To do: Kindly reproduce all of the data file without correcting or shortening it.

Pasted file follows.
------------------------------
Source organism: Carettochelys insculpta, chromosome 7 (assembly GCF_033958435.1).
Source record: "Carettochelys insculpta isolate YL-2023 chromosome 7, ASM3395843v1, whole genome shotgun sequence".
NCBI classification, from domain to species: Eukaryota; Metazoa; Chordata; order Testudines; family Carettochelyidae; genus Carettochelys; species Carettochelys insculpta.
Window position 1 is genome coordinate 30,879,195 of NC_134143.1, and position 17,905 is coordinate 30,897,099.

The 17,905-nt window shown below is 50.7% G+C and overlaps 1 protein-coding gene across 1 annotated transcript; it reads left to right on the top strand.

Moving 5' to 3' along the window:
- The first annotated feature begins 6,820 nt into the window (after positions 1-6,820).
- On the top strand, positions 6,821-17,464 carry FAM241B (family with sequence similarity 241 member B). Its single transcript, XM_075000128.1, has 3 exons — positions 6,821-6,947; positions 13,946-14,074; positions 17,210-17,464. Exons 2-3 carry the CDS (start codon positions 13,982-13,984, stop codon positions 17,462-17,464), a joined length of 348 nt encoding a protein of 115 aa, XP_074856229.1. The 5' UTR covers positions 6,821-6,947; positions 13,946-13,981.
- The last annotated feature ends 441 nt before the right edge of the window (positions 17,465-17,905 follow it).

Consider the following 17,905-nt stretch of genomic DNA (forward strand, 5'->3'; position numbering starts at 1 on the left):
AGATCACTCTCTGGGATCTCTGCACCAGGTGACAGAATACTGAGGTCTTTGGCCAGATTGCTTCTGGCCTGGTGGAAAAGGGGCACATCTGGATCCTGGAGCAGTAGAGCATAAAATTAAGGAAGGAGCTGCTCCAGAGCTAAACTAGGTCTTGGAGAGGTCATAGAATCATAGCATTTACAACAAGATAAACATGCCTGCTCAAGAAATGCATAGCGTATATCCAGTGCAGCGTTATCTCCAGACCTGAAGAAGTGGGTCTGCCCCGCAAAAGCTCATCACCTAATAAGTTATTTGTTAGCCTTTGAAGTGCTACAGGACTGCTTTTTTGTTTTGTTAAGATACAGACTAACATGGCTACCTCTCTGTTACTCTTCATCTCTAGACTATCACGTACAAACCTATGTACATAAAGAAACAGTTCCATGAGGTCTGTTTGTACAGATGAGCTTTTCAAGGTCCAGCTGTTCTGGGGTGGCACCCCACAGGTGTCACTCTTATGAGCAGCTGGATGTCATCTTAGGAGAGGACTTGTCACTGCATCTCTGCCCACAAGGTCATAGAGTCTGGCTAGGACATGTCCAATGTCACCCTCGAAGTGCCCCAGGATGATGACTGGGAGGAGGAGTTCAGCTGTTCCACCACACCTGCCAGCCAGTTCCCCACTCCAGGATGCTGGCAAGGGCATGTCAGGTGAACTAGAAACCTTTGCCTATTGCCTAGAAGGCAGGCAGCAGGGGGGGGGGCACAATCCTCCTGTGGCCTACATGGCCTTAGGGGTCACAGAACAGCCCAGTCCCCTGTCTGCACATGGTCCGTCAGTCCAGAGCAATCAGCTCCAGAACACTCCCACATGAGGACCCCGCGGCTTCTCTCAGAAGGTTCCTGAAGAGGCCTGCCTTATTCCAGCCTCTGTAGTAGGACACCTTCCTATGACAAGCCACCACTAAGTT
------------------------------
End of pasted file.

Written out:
Source organism: Carettochelys insculpta, chromosome 7 (assembly GCF_033958435.1).
Source record: "Carettochelys insculpta isolate YL-2023 chromosome 7, ASM3395843v1, whole genome shotgun sequence".
NCBI classification, from domain to species: Eukaryota; Metazoa; Chordata; order Testudines; family Carettochelyidae; genus Carettochelys; species Carettochelys insculpta.
Window position 1 is genome coordinate 30,879,195 of NC_134143.1, and position 17,905 is coordinate 30,897,099.

The 17,905-nt window shown below is 50.7% G+C and overlaps 1 protein-coding gene across 1 annotated transcript; it reads left to right on the top strand.

Moving 5' to 3' along the window:
- The first annotated feature begins 6,820 nt into the window (after positions 1-6,820).
- On the top strand, positions 6,821-17,464 carry FAM241B (family with sequence similarity 241 member B). Its single transcript, XM_075000128.1, has 3 exons — positions 6,821-6,947; positions 13,946-14,074; positions 17,210-17,464. Exons 2-3 carry the CDS (start codon positions 13,982-13,984, stop codon positions 17,462-17,464), a joined length of 348 nt encoding a protein of 115 aa, XP_074856229.1. The 5' UTR covers positions 6,821-6,947; positions 13,946-13,981.
- The last annotated feature ends 441 nt before the right edge of the window (positions 17,465-17,905 follow it).

Consider the following 17,905-nt stretch of genomic DNA (forward strand, 5'->3'; position numbering starts at 1 on the left):
AGATCACTCTCTGGGATCTCTGCACCAGGTGACAGAATACTGAGGTCTTTGGCCAGATTGCTTCTGGCCTGGTGGAAAAGGGGCACATCTGGATCCTGGAGCAGTAGAGCATAAAATTAAGGAAGGAGCTGCTCCAGAGCTAAACTAGGTCTTGGAGAGGTCATAGAATCATAGCATTTACAACAAGATAAACATGCCTGCTCAAGAAATGCATAGCGTATATCCAGTGCAGCGTTATCTCCAGACCTGAAGAAGTGGGTCTGCCCCGCAAAAGCTCATCACCTAATAAGTTATTTGTTAGCCTTTGAAGTGCTACAGGACTGCTTTTTTGTTTTGTTAAGATACAGACTAACATGGCTACCTCTCTGTTACTCTTCATCTCTAGACTATCACGTACAAACCTATGTACATAAAGAAACAGTTCCATGAGGTCTGTTTGTACAGATGAGCTTTTCAAGGTCCAGCTGTTCTGGGGTGGCACCCCACAGGTGTCACTCTTATGAGCAGCTGGATGTCATCTTAGGAGAGGACTTGTCACTGCATCTCTGCCCACAAGGTCATAGAGTCTGGCTAGGACATGTCCAATGTCACCCTCGAAGTGCCCCAGGATGATGACTGGGAGGAGGAGTTCAGCTGTTCCACCACACCTGCCAGCCAGTTCCCCACTCCAGGATGCTGGCAAGGGCATGTCAGGTGAACTAGAAACCTTTGCCTATTGCCTAGAAGGCAGGCAGCAGGGGGGGGGGCACAATCCTCCTGTGGCCTACATGGCCTTAGGGGTCACAGAACAGCCCAGTCCCCTGTCTGCACATGGTCCGTCAGTCCAGAGCAATCAGCTCCAGAACACTCCCACATGAGGACCCCGCGGCTTCTCTCAGAAGGTTCCTGAAGAGGCCTGCCTTATTCCAGCCTCTGTAGTAGGACACCTTCCTATGACAAGCCACCACTAAGTT